Can our leaders ever see eye to eye on border restrictions?

A bruising showdown is looming during the meeting of federal, state and territory leaders, as Prime Minister Scott Morrison continues to push for the states to fully open their borders.

Sep 04, 2020, updated Sep 04, 2020
NSW Premier Gladys Berejiklian (left) and Queensland Premier Annastacia Palaszczuk. (Photo: AAP Image/Marc McCormack)

NSW Premier Gladys Berejiklian (left) and Queensland Premier Annastacia Palaszczuk. (Photo: AAP Image/Marc McCormack)

National cabinet – chaired by Prime Minister Scott Morrison with premiers and chief ministers – is set to meet virtually for its latest pandemic decision-making session.

There will be further discussion on a definition for hotspots, which Morrison wants clarity on so there’s an understanding on when states can close their borders.

Tourism Minister Simon Birmingham wants states to rethink their current approach, saying border closures could cost tourism operators $55 billion this year.

NSW Premier Gladys Berejiklian described Queensland’s benchmark of 28 days of no community transmission in NSW before removing its border controls as “a pretty tall order”.

“We’ve demonstrated for two months nearly that you can actually maintain a good control of the virus and keep your economy going,” she said.

“I hope other states have the confidence to take their borders down and do the same.”

Before the meeting, Queensland Premier Annastacia Palaszczuk gave some indication of the pressure she was under, her voice wavering as she expressed appreciation for the letters, emails, cards and comments of support for the state’s border stance.

Palaszczuk said she felt Queensland was being unfairly targeted, both in relation to its border restrictions and, more recently, for securing the rights to host the AFL grand final, which she said would be subject to the same controls wherever it was held.

She said she would continue to act on health advice and ignore the criticism.

“It is relentless, it is intimidating, but I will not be intimidated,” Palaszczuk said.

Palaszczcuk said Queensland’s border restrictions continued to be refined: the NSW border town of Moree would be added to the ‘border bubble,’ to help boarding students and local trade, while a new unit would start considering applications for exemptions.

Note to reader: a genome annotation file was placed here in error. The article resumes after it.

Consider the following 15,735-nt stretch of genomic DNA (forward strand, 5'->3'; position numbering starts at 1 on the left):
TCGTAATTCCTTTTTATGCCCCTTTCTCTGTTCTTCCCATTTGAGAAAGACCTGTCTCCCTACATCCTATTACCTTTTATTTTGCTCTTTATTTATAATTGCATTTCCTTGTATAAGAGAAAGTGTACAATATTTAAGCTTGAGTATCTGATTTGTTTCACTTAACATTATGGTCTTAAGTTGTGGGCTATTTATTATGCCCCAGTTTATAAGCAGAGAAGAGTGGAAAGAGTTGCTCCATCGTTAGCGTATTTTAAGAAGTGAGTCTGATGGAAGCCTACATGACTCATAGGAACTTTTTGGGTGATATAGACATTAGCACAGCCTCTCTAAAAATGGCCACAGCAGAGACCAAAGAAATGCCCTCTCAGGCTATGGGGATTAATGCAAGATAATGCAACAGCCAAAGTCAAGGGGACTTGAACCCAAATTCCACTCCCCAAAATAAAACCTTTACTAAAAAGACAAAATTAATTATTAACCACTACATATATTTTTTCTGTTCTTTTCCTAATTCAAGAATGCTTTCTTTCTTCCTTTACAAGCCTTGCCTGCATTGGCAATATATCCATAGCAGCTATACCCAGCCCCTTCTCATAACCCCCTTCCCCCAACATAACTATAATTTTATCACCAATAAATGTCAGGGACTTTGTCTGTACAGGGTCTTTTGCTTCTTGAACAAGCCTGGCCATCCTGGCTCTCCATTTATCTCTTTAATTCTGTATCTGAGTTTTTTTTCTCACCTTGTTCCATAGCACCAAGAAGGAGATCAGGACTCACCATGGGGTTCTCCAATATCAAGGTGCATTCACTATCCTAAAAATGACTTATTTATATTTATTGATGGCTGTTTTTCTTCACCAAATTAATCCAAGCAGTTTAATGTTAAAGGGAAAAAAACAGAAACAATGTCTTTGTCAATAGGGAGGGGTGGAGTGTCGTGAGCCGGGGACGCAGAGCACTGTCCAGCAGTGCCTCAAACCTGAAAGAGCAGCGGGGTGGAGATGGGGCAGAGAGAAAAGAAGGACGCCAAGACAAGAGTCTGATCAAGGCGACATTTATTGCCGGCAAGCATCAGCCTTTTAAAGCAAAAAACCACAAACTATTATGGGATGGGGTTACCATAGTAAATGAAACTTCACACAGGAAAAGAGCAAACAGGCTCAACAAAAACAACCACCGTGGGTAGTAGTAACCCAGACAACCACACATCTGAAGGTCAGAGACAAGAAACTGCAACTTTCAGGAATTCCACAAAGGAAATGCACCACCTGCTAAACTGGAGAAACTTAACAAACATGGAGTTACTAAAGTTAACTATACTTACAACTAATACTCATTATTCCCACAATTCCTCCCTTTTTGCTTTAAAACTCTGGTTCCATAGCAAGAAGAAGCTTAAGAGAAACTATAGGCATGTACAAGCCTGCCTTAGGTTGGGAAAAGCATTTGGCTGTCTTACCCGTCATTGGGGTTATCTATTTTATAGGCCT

But Palaszczuk acknowledged that Queensland’s border restrictions, and similar measures in place interstate and overseas, might see families still separated at Christmas.

“We did not cause this pandemic, this is a world pandemic,” Palaszczuk said.

“No one asked for this.”

Queensland recorded no new cases overnight – the first ‘zero day’ since recent clusters in the south-east – and the number of active cases has fallen to 25.

Chief Health Officer Jeannette Young said while she was heartened by the Queensland numbers, the number of new infections in NSW and Victoria were still cause for concern.

“There are still too many cases, I believe, for us to be able to safely open the border,” Young said.

Young noted that three people returning from an ill-dated Melbourne party trip had led to 35 being infected in Queensland, and that demonstrated the risks associated with such travel.

Palaszczuk did not expect any decisions out of today’s meeting and said she would remain firm.

West Australian Premier Mark McGowan, who is riding high in the polls ahead of the WA election next March on the back of his hard border policy, has poured cold water on the idea of a national consensus position on hotspots.

“Hotspots are nowhere near as good as borders for protecting our state,” he told reporters on Thursday.

“If you have a hotspot, you basically have a set of postcodes in another interstate city from which people can’t come, and then you rely upon no one else in Melbourne or Sydney having gone through that hotspot.

“You rely upon the honesty or truthfulness of people in terms of where they claim they live.